A new variant of the Cerber ransomware has emerged over the past month, featuring multipart arrival vectors and refashioned file encryption routines, TrendMicro security researchers warn.
An active threat for over a year, Cerber managed to climb at the top of ransomware charts earlier this year, accounting for 87% of attacks in the first quarter of 2017. The rise was fueled mainly by a major decrease in Locky attacks, but Cerber’s popularity among cybercriminals also helped.
Cerber distribution campaigns leverage various methods to increase the rate of infection, including spam email, exploit kits, or newly discovered vulnerabilities, such as the Apache Struts 2 flaw. The malware itself has received numerous improvements, including the ability to evade machine learning security.
Distributed using a ransomware-as-a-service business model, Cerber reached version 6 in April 2017 and is believed to be generating millions of dollars in annual revenue for its operators and developers. The new threat variant packs not only new encryption routines, but also additional defense mechanisms, such as anti-sandbox and anti-AV techniques.
The use of delayed execution allows the ransomware to elude traditional sandbox defenses that feature time-out mechanisms or which wait for the final execution of the malware. The use of PowerShell for Cerber’s delivery isn’t surprising, given the popularity this technique has seen over the past months.
Cerber 6 no longer has a routine for terminating processes, a feature added around October 2016 to terminate database software-related processes to ensure encryption of files. The new threat variant also added another check on file extensions it’s not supposed to encrypt.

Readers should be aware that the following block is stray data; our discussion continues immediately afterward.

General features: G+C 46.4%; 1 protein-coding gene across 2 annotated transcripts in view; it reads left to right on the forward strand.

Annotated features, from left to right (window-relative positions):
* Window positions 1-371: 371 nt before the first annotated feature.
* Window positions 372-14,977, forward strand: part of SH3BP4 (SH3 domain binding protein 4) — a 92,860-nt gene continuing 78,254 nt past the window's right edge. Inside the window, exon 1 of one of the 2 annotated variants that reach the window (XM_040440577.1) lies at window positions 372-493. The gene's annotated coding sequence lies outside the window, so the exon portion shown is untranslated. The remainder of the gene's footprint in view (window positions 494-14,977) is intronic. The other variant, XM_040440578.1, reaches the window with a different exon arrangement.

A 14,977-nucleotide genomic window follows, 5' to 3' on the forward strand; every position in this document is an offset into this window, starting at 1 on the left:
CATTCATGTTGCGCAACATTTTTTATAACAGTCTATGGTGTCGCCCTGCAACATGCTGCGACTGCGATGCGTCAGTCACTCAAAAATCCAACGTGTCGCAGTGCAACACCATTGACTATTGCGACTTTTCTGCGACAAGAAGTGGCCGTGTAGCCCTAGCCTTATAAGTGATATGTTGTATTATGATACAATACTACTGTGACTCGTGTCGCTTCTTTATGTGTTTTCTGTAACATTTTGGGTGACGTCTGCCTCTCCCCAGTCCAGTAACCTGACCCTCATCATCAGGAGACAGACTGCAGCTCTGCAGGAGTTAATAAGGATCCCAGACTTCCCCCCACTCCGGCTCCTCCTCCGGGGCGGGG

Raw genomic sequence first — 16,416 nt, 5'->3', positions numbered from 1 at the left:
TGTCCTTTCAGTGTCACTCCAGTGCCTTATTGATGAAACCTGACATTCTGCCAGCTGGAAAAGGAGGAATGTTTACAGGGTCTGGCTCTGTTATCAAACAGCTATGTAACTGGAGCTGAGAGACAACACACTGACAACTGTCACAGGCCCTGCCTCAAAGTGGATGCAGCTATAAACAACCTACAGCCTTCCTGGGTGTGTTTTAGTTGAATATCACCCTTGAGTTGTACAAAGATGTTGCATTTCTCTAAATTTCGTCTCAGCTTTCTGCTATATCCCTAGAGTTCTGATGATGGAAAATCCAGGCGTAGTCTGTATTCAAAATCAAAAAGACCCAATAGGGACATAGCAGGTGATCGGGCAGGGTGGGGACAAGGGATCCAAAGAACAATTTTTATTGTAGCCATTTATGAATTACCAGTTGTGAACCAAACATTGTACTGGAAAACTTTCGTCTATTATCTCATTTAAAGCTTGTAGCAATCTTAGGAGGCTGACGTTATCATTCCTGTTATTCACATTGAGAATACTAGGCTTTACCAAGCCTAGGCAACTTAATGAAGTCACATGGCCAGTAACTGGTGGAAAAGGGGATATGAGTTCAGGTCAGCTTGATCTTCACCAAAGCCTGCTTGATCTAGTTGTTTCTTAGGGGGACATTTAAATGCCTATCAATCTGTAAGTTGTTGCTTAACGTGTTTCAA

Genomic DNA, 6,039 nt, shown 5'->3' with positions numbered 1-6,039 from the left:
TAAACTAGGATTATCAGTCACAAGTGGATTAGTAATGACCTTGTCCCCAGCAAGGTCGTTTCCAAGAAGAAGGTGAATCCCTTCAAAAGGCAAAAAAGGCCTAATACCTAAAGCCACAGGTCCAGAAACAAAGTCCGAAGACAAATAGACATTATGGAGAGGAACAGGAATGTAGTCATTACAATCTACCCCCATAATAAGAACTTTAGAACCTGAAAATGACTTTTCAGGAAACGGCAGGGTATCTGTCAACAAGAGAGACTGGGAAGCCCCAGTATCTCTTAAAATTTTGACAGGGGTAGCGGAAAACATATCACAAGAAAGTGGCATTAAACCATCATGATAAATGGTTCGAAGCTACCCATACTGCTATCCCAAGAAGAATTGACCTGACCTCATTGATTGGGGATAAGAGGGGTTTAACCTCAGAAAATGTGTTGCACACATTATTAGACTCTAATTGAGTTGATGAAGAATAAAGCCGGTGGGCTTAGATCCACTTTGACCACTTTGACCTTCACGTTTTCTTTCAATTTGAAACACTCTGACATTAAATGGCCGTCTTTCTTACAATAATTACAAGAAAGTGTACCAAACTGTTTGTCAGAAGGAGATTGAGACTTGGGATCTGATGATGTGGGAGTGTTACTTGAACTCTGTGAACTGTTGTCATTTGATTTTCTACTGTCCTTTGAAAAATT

“This harks back to how we saw Cerber exhibiting behaviors that foreshadowed its shift to stealth-focused techniques. In February this year, certain variants started checking if the affected system had any firewall, antivirus, and antispyware products installed, ensuring that their associated files aren’t encrypted,” the security researchers say.
Cerber 6 can now be configured to have Windows firewall rules added to block the outbound traffic of executables of firewalls, antivirus, and antispyware products installed in the system, in an attempt to restrict their detection and mitigation capabilities.
The ransomware now uses Cryptographic Application Programming Interface (CryptoAPI) for encryption, and has a separate function that reads and encrypts the contents of the file. Detailed in the beginning of this year, the Spora ransomware also leverages Windows CryptoAPI for encryption.
“Cerber’s developers are noted to implement their own encryption; the abuse of Windows’s CryptoAPI and separation of encryption function for Cerber 6 denote constant efforts from the malware authors to streamline their operations,” TrendMicro notes.